What is Pecha Kucha?

By Stefanie

CHARLESTON, S.C. (WCIV) - The hottest ticket in town Thursday night wasn't at a big venue, wasn't widely publicized, but it was all about the hidden creativity in the Holy City.

It's called - Pecha Kucha.

The first reaction of people is often, "What is Pecha Kucha?" or "Pecha..what?"

It's a unique word jammed-packed with meaning. The Japanese word translates to "the sound of conversation"' It's a concept started in Tokyo nine years ago as an open forum for creative ideas.

"The idea is that there is not one talking head that is talking all night about one subject, but you get a quick snapshot of creative ideas and inspiration and projects that are happening in your own backyard," said Lee Deas, a strategic posse member of Charleston's Creative{}Parliament.

Pecha Kucha is put on by Parliament -- a group of professionals dedicated to putting Charleston on the creative industries map. The event gives creatives a platform to express their ideas, projects they're working on and inspiration. Speakers are only given a tight 6:40 time to present.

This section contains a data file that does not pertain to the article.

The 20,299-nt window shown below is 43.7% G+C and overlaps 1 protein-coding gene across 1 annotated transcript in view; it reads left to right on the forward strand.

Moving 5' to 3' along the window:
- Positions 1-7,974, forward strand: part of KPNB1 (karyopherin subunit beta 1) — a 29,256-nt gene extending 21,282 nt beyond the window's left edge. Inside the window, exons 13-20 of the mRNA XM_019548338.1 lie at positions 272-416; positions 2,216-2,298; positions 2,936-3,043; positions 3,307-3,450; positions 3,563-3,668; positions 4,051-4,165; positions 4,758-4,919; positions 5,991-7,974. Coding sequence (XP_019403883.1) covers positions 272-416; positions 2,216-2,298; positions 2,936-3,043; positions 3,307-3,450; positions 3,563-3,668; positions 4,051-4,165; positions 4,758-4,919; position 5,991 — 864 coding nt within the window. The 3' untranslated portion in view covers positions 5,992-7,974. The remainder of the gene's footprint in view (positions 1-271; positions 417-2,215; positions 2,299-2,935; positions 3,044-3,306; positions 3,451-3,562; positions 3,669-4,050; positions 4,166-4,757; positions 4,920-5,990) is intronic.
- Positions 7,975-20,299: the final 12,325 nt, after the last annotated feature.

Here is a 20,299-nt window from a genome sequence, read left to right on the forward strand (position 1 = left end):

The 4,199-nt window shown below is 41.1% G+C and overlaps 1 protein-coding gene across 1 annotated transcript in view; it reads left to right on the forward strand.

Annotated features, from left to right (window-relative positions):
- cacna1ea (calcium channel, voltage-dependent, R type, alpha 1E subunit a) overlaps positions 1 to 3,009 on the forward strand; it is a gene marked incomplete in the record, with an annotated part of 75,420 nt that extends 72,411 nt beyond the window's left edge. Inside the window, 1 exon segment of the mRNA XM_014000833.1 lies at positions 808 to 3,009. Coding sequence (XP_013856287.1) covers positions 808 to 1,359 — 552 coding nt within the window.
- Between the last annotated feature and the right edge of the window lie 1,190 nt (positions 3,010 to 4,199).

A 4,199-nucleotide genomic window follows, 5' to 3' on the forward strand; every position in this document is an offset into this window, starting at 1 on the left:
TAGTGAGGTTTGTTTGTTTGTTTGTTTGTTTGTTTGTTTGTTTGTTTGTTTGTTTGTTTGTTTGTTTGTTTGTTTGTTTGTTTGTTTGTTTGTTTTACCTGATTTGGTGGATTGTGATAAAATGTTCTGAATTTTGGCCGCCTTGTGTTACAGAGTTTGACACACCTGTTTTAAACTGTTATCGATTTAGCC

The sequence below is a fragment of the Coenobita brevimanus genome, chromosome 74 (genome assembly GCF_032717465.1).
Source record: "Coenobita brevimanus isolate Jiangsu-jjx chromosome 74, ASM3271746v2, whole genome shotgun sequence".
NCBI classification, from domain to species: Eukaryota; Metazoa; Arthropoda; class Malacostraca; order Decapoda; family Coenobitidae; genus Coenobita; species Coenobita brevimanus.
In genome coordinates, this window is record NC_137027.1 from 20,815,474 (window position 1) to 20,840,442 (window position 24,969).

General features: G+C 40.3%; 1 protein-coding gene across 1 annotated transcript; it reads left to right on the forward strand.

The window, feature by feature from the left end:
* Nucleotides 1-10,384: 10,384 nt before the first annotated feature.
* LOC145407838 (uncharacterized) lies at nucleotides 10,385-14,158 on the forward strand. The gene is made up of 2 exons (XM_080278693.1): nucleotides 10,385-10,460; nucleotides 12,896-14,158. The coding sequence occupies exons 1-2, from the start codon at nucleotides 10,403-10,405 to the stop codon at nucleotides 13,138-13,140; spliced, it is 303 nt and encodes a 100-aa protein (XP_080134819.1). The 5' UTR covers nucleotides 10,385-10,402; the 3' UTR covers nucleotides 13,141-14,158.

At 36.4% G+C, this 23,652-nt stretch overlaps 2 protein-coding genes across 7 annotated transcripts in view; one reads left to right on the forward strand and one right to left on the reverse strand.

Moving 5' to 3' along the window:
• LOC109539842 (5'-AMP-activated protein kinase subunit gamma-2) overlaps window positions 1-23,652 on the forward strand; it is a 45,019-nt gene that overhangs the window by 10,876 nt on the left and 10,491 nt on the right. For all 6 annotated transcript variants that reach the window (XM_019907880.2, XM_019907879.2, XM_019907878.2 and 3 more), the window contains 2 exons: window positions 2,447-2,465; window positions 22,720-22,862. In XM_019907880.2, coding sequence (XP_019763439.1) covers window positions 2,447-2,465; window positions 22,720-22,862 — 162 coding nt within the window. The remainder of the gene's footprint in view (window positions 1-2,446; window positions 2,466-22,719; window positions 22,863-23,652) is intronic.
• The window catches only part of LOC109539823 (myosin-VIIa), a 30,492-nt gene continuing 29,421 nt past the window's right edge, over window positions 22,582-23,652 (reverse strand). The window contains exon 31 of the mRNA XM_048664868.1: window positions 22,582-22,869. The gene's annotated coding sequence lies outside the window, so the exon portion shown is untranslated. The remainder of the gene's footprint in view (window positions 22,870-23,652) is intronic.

"We want to keep the excitement and energy moving, so we try not to give away all the details at first. Instead, we leak them piece-by-piece," Deas said.

The Pecha Kucha nights aren't announced until near the event date. The location changes every time and isn't unveiled until two days before. Speakers aren't{}known to the public{}until after tickets are purchased.

"We sold out tickets faster than Elton John and the Prince concerts when they were in town. This last one sold out in 28 minutes," Deas said.

Funds from Pecha Kucha have helped Parliament fund a research study by Regional Technology Strategies that showed creative industries in Charleston supply nearly 30,000 jobs and have a $1.4 billion economic impact.

"The creative class is the eighth largest economic driver in Charleston, and I think Pecha Kucha is helping us grow that more and more because we are connecting all the dots with these creatives and bringing them all together," Deas said.